I have often heard it said that poor communication is the number one issue facing couples. After having many counseling sessions with couples, I agree with that statement. And that is because almost every relational challenge couples face can be traced back either directly or indirectly to the individual communication style of each partner and the ways in which it impacts their collective communication patterns.
The three most common communication styles are passive, aggressive, and assertive. One’s communication style is based on many factors, including but not limited to family of origin and whether open communication and sharing one’s feelings was encouraged or discouraged, punished or praised.
In the passive style, the person does not honestly share their thoughts, feelings, preferences or desires. That does not mean they don’t have them; they are just unable or unwilling to share them. The passive communicator will often expect their partner to know what they want and act accordingly without having been informed. They will also become angry and/or withdrawn when their unspoken needs are not met.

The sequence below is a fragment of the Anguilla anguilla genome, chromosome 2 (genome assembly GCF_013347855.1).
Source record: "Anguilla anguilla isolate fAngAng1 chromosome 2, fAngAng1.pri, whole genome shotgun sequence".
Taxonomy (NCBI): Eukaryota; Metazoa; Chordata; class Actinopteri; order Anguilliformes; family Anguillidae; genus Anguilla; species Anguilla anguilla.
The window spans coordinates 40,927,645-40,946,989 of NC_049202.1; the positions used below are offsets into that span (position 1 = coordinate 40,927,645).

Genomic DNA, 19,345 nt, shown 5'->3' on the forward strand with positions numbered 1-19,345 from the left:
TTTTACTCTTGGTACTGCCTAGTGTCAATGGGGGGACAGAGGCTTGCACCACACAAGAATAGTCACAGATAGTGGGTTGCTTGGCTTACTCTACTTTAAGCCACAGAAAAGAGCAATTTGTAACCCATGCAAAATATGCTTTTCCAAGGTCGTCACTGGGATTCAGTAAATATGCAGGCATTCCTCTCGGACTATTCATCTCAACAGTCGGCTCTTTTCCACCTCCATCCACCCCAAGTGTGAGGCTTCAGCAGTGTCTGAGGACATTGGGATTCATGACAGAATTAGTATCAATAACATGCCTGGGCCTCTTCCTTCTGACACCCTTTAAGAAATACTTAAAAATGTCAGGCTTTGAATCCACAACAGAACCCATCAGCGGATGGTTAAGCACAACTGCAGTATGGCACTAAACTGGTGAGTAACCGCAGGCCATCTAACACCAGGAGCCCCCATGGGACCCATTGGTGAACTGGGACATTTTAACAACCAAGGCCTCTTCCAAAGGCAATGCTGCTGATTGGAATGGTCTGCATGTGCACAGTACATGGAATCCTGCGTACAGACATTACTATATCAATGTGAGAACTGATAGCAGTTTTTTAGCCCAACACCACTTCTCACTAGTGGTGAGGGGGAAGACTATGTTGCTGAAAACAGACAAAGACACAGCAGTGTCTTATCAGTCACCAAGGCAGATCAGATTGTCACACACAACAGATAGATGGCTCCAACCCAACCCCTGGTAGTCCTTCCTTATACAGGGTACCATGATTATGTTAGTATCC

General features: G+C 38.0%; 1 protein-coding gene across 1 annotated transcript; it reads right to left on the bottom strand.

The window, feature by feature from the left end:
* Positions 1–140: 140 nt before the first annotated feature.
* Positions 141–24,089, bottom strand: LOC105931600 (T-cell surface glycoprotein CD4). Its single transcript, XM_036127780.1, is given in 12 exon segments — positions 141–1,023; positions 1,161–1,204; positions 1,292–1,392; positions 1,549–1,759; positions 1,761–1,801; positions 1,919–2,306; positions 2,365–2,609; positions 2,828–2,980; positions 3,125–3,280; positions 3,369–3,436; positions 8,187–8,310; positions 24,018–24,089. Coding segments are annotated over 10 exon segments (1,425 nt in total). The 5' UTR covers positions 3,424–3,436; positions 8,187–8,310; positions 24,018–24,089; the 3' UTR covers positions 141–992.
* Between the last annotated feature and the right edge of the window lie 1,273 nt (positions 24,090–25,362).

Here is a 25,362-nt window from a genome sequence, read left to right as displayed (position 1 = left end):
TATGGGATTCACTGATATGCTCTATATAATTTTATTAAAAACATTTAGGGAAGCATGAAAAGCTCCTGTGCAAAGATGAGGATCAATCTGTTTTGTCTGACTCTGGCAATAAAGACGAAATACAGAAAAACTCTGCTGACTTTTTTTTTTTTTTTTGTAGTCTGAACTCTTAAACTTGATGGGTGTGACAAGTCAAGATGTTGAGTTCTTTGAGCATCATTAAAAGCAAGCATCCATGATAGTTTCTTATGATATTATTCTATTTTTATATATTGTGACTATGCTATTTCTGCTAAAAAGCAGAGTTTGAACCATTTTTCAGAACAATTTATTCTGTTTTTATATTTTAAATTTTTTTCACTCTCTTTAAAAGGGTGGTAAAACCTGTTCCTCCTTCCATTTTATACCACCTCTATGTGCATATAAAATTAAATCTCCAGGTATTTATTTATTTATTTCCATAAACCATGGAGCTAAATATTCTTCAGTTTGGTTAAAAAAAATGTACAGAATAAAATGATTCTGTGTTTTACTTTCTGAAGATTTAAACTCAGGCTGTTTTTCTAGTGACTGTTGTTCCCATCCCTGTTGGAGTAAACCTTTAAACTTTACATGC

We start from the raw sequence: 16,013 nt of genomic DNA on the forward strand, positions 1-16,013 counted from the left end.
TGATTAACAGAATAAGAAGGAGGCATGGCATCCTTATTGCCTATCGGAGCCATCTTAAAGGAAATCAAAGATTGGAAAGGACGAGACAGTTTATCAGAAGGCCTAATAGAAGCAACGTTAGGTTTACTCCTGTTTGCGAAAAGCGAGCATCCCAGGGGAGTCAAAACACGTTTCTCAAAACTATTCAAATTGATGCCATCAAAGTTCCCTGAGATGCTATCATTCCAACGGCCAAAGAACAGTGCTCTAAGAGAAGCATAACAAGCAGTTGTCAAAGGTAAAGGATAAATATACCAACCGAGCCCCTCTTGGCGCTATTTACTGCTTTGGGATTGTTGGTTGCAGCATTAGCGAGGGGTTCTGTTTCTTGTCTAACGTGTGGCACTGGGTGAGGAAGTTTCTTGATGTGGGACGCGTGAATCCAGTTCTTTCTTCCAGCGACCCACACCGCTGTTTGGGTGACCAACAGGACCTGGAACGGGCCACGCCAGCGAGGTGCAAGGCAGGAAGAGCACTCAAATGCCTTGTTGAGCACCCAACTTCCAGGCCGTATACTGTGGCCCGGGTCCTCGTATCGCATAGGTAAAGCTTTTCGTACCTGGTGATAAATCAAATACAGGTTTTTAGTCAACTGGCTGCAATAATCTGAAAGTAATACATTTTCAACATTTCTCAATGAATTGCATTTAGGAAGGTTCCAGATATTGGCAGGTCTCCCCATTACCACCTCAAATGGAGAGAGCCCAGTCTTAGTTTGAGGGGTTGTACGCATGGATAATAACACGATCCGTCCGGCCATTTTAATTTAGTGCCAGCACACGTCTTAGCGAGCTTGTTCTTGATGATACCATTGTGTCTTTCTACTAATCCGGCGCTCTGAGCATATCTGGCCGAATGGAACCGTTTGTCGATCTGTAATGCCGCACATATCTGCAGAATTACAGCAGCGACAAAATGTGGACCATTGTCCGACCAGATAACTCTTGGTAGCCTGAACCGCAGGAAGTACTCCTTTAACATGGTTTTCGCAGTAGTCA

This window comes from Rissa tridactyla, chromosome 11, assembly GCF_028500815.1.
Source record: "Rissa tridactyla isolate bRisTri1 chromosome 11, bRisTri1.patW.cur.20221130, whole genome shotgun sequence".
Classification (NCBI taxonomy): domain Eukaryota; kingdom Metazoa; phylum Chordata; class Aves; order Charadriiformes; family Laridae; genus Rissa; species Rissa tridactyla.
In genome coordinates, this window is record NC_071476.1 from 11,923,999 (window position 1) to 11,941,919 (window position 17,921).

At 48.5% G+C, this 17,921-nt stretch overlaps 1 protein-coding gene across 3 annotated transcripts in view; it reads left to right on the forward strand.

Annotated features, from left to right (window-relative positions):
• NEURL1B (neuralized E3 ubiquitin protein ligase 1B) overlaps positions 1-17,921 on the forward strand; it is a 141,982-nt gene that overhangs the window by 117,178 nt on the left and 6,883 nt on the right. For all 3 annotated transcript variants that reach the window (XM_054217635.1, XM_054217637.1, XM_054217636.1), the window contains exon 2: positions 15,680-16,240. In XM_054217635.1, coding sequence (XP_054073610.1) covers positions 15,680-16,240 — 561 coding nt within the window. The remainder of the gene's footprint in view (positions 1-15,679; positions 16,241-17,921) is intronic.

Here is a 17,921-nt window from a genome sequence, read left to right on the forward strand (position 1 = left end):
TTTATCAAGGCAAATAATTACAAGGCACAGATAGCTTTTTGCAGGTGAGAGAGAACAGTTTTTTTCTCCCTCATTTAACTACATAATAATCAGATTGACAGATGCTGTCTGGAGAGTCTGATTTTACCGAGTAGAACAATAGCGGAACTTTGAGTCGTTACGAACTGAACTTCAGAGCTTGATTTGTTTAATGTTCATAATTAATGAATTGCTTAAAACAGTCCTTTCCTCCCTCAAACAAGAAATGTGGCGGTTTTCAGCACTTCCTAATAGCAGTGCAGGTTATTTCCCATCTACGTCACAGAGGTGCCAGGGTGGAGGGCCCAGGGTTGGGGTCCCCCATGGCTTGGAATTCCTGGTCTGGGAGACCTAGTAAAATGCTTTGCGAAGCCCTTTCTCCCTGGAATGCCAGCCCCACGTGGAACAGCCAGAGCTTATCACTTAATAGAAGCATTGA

The aggressive communicator places blame without accepting responsibility, makes accusations, becomes defensive, and attempts to control the conversation. The aggressive communicator will interrupt, make long tangential statements or do whatever it takes to maintain focus of the conversation on wrongs, real or imagined, committed by their partner.
The assertive communicator is clear and direct in letting their partner know their wants, needs, thoughts, and feelings. They are respectful, do not become defensive, and don’t seek to control the conversation. What they seek most of all is a resolution and are willing to compromise.
Whatever the communication style of yourself or your partner, the best thing to bring to a conversation is your ability to actively listen to your partner. Active listening means that you pay close attention to what is being said without deciding whether you agree or disagree and without planning your response. Click on the link below for an Active Listening Action Plan.